The question quickly becomes, “How can you see Jesus in every verse in the Bible?” This is where the Bible becomes a “meta-narrative.” That can mean, “grand narrative,” but in this case it means “metaphysical narrative.” The Bible is a narrative, or story that depicts redemptive reality. You will get confused unless you understand that the theory also posits the inclusion of multi-purpose perspectives into the metaphysical story (a story that depicts true reality). The text grammar doesn’t determine the perspective resulting in a particular objective outcome, but the assumed outcome determines the perspective. So, can “passages talking about incestuous rape” say something about redemption? Of course. In this example, the passage is not talking about Jesus specifically, but denotes why His redemptive works are needed. In some way, according to the prism, the verse always speaks of Jesus and His redemptive works.

This approach to interpreting reality (state of being, or metaphysics), what we call epistemology, plugs into the basic ancient philosophy of total inability. This proffers the idea that man cannot know or comprehend reality. The metaphysic follows: man dwells in a realm apart from true reality that he cannot comprehend. Secondly, somehow, usually via a theory of predeterminism, there are a select few that can ascertain truths from the other realm. Usually, the delineation of the realms is the material versus invisible with mankind residing in the material realm.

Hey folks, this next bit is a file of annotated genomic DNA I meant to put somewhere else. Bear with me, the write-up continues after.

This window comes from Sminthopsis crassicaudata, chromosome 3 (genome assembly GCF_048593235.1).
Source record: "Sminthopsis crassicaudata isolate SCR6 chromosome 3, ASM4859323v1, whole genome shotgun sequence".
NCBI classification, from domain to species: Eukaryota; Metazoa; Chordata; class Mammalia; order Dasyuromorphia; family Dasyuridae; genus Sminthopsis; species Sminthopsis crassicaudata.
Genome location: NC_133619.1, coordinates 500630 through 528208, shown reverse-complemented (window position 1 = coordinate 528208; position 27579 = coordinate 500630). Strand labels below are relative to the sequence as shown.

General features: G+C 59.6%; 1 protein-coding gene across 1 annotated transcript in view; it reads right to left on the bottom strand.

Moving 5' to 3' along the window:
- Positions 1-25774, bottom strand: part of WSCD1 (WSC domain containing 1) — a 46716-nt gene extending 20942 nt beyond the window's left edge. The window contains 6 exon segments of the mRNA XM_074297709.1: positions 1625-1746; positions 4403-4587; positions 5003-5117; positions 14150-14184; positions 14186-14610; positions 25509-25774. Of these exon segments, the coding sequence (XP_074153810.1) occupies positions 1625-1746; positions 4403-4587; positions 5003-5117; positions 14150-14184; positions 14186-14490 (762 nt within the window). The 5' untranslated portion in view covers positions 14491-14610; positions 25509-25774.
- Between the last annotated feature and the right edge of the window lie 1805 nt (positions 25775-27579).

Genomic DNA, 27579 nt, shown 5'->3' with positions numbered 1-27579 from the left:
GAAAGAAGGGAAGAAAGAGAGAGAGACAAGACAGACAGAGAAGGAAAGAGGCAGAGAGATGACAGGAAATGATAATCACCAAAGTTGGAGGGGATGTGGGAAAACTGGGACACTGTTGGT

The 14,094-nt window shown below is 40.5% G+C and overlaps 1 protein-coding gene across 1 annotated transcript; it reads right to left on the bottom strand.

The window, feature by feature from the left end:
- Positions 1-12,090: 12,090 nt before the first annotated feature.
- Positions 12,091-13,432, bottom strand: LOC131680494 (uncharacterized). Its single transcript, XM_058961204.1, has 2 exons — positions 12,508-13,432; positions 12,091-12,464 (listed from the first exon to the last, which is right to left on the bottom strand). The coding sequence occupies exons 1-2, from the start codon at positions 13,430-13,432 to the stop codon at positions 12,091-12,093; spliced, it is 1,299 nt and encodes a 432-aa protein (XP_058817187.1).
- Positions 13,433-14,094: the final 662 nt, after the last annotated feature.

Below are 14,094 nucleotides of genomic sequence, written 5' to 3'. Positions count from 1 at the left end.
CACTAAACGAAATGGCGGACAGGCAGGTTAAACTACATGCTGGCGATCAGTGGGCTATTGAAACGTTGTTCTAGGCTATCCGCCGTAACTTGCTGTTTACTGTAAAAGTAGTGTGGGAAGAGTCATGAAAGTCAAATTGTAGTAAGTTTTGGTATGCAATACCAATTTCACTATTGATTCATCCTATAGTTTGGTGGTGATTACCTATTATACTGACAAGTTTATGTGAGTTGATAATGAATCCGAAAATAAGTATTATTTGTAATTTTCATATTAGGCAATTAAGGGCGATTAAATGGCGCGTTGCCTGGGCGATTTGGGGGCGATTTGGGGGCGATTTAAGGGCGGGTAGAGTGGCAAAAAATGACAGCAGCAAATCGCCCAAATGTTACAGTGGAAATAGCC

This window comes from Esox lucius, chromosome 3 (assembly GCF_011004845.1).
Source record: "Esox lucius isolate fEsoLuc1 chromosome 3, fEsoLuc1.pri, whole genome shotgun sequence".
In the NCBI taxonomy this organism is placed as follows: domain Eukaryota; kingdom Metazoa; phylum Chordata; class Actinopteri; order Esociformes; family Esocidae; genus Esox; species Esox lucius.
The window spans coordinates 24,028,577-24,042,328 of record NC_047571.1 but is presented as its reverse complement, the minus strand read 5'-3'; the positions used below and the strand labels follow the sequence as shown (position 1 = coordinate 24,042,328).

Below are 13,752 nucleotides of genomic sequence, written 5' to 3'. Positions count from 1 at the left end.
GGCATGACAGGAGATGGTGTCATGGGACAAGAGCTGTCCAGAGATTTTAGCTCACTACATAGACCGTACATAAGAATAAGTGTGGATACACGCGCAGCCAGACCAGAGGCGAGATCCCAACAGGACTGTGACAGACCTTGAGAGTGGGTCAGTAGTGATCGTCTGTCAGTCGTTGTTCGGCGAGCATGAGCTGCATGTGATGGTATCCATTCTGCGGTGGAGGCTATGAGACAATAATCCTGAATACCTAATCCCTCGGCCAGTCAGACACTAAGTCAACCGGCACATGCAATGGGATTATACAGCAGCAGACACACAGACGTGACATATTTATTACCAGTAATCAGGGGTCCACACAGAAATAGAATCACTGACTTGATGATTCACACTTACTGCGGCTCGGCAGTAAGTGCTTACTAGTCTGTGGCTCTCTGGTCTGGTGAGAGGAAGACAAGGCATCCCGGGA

The Reformers recognized a reality that man functions in, but deemed it “subjective,” or shadowy. Focusing on this shadowy realm leads to despair. In the aforementioned foundational document of Protestantism, Luther contended that man’s material realm only feeds “the glory story,” or the story of man.

In Luther’s construct, ALL reality is interpreted through two stories: the glory story (the story of man), and the cross story (the story of redemption). Giving any credence to the material world or the belief that man can know the material world empirically only contributes to the story of man and his glory. Yes, man functions in this world, but it does not possess any objective wisdom that can bring true wellbeing. Only an ever-clearer understanding of the cross story can bring wellbeing.

What then is the cross story specifically? It is twofold: it is the holiness of God as set against the sinfulness of man. This is the only objective truth and reality that can bring wellbeing. The goal is a deeper and deeper understanding of how inept we are in every category of life as set against the glory and holiness of God.